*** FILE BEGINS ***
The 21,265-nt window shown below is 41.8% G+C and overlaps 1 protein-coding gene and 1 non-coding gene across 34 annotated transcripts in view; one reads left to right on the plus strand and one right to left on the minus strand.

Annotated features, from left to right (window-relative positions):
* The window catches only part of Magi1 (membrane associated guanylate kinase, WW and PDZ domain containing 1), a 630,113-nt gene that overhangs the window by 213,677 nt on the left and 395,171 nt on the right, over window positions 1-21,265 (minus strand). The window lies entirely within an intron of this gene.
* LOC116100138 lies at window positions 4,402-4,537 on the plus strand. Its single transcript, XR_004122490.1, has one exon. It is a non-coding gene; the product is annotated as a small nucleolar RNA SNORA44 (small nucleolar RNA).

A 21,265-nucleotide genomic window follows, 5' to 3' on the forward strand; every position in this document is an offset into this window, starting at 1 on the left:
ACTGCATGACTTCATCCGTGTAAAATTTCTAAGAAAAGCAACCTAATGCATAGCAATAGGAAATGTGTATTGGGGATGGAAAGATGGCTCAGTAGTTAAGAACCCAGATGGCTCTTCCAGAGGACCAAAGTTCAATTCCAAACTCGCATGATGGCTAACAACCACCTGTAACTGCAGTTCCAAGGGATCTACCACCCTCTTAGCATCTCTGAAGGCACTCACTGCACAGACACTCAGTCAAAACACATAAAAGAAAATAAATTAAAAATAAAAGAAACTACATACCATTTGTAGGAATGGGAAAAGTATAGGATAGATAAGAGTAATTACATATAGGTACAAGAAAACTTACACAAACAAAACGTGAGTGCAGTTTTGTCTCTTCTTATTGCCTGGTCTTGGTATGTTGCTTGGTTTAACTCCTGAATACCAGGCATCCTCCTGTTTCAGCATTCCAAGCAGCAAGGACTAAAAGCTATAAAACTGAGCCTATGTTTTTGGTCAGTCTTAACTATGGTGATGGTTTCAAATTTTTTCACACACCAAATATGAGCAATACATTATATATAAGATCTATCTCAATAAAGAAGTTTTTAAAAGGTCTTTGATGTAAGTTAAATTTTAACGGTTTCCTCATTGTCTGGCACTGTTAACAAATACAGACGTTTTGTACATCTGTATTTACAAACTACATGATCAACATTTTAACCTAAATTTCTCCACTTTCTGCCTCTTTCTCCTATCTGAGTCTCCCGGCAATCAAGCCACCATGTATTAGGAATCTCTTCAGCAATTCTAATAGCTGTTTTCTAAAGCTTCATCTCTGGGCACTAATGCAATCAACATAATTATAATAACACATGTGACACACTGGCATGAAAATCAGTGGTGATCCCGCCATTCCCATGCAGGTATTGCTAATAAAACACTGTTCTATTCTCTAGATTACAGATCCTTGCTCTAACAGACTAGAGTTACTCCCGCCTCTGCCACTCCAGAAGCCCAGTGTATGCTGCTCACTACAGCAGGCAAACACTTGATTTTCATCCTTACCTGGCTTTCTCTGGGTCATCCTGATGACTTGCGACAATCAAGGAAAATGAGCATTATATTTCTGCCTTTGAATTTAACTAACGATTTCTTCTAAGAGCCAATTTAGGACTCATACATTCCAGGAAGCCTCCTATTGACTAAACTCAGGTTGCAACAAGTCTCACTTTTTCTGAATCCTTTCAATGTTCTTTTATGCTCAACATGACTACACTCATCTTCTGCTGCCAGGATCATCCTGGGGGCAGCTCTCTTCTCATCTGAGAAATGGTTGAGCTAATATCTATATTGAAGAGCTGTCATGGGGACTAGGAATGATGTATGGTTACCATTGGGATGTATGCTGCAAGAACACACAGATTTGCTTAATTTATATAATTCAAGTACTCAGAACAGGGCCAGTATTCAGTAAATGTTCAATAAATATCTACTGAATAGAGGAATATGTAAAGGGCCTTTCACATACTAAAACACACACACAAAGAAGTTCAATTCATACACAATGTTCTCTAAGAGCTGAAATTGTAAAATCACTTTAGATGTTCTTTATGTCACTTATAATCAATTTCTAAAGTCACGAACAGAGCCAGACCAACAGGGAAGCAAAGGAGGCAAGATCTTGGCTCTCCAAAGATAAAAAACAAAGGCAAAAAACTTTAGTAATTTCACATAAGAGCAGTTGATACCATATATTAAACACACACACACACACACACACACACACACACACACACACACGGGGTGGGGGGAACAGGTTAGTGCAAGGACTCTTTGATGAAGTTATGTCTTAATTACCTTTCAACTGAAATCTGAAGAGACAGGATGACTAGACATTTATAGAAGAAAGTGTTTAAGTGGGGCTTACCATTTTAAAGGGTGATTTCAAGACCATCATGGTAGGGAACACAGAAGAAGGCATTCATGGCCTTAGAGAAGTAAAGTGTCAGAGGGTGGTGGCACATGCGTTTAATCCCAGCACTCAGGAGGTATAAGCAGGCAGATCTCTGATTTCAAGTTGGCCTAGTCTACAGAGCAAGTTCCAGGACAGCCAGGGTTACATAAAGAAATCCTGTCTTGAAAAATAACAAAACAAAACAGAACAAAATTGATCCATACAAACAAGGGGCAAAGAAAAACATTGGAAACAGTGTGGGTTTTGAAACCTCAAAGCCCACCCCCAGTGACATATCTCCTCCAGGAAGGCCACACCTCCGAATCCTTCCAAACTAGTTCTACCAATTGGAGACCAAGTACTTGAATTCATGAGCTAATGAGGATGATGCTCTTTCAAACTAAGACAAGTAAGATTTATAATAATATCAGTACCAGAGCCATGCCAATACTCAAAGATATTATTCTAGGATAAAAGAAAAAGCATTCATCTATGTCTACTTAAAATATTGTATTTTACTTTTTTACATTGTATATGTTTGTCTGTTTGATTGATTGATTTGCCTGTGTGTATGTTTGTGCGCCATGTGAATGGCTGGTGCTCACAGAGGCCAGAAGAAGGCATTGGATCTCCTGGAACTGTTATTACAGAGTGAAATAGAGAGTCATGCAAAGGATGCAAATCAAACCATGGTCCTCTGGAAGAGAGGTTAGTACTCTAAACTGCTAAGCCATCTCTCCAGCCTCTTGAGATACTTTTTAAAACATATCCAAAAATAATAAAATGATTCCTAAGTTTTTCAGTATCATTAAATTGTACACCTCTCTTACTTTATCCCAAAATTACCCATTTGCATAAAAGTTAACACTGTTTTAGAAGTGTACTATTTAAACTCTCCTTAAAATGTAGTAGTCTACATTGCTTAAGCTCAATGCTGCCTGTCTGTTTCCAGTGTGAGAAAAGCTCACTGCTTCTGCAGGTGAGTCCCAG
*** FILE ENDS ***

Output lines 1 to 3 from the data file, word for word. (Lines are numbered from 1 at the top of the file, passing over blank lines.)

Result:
The 21,265-nt window shown below is 41.8% G+C and overlaps 1 protein-coding gene and 1 non-coding gene across 34 annotated transcripts in view; one reads left to right on the plus strand and one right to left on the minus strand.

Annotated features, from left to right (window-relative positions):
* The window catches only part of Magi1 (membrane associated guanylate kinase, WW and PDZ domain containing 1), a 630,113-nt gene that overhangs the window by 213,677 nt on the left and 395,171 nt on the right, over window positions 1-21,265 (minus strand). The window lies entirely within an intron of this gene.